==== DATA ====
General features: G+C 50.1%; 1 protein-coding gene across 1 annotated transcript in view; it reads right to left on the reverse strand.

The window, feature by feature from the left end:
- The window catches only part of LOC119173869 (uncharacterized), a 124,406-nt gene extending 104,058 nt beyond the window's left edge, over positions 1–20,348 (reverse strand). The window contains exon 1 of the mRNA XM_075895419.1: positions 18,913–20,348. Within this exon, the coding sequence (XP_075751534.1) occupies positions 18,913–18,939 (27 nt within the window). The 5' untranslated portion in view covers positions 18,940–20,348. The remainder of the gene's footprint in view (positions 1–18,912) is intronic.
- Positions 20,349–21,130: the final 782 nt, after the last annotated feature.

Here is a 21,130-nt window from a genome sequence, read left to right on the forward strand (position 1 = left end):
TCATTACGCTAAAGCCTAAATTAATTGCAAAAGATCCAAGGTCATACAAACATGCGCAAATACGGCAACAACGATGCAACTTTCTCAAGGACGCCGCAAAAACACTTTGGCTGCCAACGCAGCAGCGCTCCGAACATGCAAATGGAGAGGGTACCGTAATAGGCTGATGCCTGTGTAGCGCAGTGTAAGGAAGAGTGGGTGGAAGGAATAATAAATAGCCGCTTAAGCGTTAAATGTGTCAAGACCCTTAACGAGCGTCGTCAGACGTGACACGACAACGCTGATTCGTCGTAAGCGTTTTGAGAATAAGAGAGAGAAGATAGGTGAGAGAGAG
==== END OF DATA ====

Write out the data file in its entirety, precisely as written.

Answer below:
General features: G+C 50.1%; 1 protein-coding gene across 1 annotated transcript in view; it reads right to left on the reverse strand.

The window, feature by feature from the left end:
- The window catches only part of LOC119173869 (uncharacterized), a 124,406-nt gene extending 104,058 nt beyond the window's left edge, over positions 1–20,348 (reverse strand). The window contains exon 1 of the mRNA XM_075895419.1: positions 18,913–20,348. Within this exon, the coding sequence (XP_075751534.1) occupies positions 18,913–18,939 (27 nt within the window). The 5' untranslated portion in view covers positions 18,940–20,348. The remainder of the gene's footprint in view (positions 1–18,912) is intronic.
- Positions 20,349–21,130: the final 782 nt, after the last annotated feature.

Here is a 21,130-nt window from a genome sequence, read left to right on the forward strand (position 1 = left end):
TCATTACGCTAAAGCCTAAATTAATTGCAAAAGATCCAAGGTCATACAAACATGCGCAAATACGGCAACAACGATGCAACTTTCTCAAGGACGCCGCAAAAACACTTTGGCTGCCAACGCAGCAGCGCTCCGAACATGCAAATGGAGAGGGTACCGTAATAGGCTGATGCCTGTGTAGCGCAGTGTAAGGAAGAGTGGGTGGAAGGAATAATAAATAGCCGCTTAAGCGTTAAATGTGTCAAGACCCTTAACGAGCGTCGTCAGACGTGACACGACAACGCTGATTCGTCGTAAGCGTTTTGAGAATAAGAGAGAGAAGATAGGTGAGAGAGAG